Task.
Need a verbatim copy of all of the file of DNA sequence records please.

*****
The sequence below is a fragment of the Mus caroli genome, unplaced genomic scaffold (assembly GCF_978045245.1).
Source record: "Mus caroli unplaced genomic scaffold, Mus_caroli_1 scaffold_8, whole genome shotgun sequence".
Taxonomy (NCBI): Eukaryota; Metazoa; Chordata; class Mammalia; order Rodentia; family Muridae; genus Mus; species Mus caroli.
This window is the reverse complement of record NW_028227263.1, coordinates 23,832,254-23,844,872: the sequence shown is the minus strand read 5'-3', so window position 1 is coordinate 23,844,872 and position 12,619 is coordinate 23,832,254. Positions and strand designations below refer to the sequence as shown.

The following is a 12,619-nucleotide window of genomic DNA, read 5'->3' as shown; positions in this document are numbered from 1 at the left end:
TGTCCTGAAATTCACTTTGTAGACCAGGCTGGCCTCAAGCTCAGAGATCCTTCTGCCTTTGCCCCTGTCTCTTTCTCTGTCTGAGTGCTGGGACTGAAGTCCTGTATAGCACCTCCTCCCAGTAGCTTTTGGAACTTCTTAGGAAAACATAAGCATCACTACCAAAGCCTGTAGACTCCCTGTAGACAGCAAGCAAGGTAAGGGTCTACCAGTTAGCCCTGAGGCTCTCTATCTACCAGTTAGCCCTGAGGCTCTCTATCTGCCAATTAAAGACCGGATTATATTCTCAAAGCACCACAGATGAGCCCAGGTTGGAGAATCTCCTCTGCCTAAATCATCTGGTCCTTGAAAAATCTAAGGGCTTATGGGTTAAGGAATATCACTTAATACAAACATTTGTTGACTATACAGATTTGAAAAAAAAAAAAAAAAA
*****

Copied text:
The sequence below is a fragment of the Mus caroli genome, unplaced genomic scaffold (assembly GCF_978045245.1).
Source record: "Mus caroli unplaced genomic scaffold, Mus_caroli_1 scaffold_8, whole genome shotgun sequence".
Taxonomy (NCBI): Eukaryota; Metazoa; Chordata; class Mammalia; order Rodentia; family Muridae; genus Mus; species Mus caroli.
This window is the reverse complement of record NW_028227263.1, coordinates 23,832,254-23,844,872: the sequence shown is the minus strand read 5'-3', so window position 1 is coordinate 23,844,872 and position 12,619 is coordinate 23,832,254. Positions and strand designations below refer to the sequence as shown.

The following is a 12,619-nucleotide window of genomic DNA, read 5'->3' as shown; positions in this document are numbered from 1 at the left end:
TGTCCTGAAATTCACTTTGTAGACCAGGCTGGCCTCAAGCTCAGAGATCCTTCTGCCTTTGCCCCTGTCTCTTTCTCTGTCTGAGTGCTGGGACTGAAGTCCTGTATAGCACCTCCTCCCAGTAGCTTTTGGAACTTCTTAGGAAAACATAAGCATCACTACCAAAGCCTGTAGACTCCCTGTAGACAGCAAGCAAGGTAAGGGTCTACCAGTTAGCCCTGAGGCTCTCTATCTACCAGTTAGCCCTGAGGCTCTCTATCTGCCAATTAAAGACCGGATTATATTCTCAAAGCACCACAGATGAGCCCAGGTTGGAGAATCTCCTCTGCCTAAATCATCTGGTCCTTGAAAAATCTAAGGGCTTATGGGTTAAGGAATATCACTTAATACAAACATTTGTTGACTATACAGATTTGAAAAAAAAAAAAAAAAA